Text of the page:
It takes 53 gallons of water to make a single latte, or a simple coffee and steamed milk. Four hundred gallons of water are needed to grow cotton for a t-shirt and a whopping 1,800 gallons to make one pair of blue jeans.
These facts were part of the eye-opening statistics and personal accounts presented at FIU’s “Women and Water: The Role of Gender Equality in Defining Sustainability of Water Resources Management” panel discussion. The event, sponsored by the Global Water for Sustainability Program (GLOWS) and the Women’s Studies Center, was in celebration of World Water Day 2013 and Women’s History Month.
The panelists, including FIU faculty and community leaders, debated the key challenges of integrated water resources management, with an eye towards the role of women, and the need for education, and shifting gender roles and cultural values, in ensuring sustainability.
“As a child, I remember seeing my mom and aunts in Haiti coming home with water baskets on one hip and a baby on the other,” said Marlene Bastien, executive director of Fanm Ayisyen Nan Miyami, Inc. (FANM)/Haitian Women of Miami. “Throughout the world, women carry the burden of running a household and raising a family. We all have the responsibility to invest in women and girls. When they can go to school and become educated, the entire family will fare better. We need to implement global policies that will keep women’s rights in mind. Only then we’ll have viable and thriving societies.”
At least 1.2 billion people in the world lack access to the minimum quantity of water needed for basic health and hygiene. Forty percent of the population in Africa, 20 percent in Asia and 15 percent in Latin America don’t have access to safe water. In many parts of the world, women may walk to a water source two to three times daily with the first trip starting at sunrise.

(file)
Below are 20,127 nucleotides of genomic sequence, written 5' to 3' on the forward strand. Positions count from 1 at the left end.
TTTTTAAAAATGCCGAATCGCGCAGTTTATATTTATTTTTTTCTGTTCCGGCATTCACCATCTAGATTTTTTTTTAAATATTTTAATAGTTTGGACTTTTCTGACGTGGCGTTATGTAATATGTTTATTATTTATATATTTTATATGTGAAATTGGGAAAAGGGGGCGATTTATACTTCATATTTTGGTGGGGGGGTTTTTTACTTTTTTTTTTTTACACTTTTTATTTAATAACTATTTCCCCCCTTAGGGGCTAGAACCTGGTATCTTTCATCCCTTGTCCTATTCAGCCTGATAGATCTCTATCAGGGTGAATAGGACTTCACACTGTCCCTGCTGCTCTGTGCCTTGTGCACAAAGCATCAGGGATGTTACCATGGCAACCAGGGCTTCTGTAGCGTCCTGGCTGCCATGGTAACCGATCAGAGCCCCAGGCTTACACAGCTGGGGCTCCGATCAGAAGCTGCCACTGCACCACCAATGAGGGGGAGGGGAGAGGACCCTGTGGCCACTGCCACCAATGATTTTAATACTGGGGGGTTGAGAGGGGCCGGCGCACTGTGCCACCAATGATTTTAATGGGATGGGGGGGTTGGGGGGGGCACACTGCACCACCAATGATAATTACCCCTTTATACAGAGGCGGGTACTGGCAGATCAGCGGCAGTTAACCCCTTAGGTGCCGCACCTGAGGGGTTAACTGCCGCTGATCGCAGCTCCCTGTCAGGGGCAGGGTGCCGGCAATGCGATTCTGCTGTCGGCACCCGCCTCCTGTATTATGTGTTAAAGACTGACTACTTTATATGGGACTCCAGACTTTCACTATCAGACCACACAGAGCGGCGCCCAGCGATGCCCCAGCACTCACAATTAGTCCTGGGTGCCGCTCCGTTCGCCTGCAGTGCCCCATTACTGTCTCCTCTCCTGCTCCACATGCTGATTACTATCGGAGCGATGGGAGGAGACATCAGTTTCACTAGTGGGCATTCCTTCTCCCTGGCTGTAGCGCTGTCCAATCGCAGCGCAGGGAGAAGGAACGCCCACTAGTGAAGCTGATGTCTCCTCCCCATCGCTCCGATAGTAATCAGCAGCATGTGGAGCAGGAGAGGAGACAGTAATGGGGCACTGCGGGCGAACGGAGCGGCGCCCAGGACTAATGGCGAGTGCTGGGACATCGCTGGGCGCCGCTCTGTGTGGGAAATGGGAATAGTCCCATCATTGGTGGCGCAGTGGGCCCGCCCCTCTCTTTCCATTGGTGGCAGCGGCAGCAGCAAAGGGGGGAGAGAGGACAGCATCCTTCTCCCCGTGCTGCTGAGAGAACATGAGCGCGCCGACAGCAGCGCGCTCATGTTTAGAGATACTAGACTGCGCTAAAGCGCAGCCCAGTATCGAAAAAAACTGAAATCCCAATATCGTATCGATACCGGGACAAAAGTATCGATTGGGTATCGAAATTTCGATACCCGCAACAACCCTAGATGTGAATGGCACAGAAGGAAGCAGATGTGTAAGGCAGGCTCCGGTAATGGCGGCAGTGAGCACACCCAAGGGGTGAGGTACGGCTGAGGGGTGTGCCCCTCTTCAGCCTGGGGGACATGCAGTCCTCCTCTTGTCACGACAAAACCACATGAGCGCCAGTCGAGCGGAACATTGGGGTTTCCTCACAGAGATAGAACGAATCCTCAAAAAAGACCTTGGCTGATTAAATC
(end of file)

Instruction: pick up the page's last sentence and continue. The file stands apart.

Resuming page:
“Experts agree there is a global water supply crisis coming,” said Suzanna Rose, executive director of the School of Integrated Science and Humanity. “Scientists, environmentalists and politicians predict the wars of the 21st century will be over water. In developed countries, we rarely think of water as a scarce resource since we buy it bottled, thanks to government standards for drinking water. As it becomes more scarce, we need to shift our purchases away from water-intensive products and make changes in our consumption and lifestyle habits.”
In developing nations, women are overwhelmingly responsible for performing household tasks that involve water, including cooking, cleaning, gardening, caring for animals and livestock, and promoting hygiene practices within the family. Even “fetching” and providing domestic water falls solely on them, who often bring their children on these often-dangerous treks to clean water sources.
It is clear that women are heavily involved with the lowest levels of water resource management, but their presence in policy and decision-making roles is strongly felt. As some panelists explained, these strict gender roles are deeply engrained, often for centuries, in many cultures and almost always go unquestioned.
“Including women in the policy- and decision-making processes of water resource management is critical,” said Maria Donoso, director of GLOWS. “However, keeping the cultural and social situation of a particular community in mind is just as critical in making change happen. We can’t just impose our ways on these communities. We need to respect their culture and encourage the role of women, young adults and elderly people in having more just processes in managing their water resources.”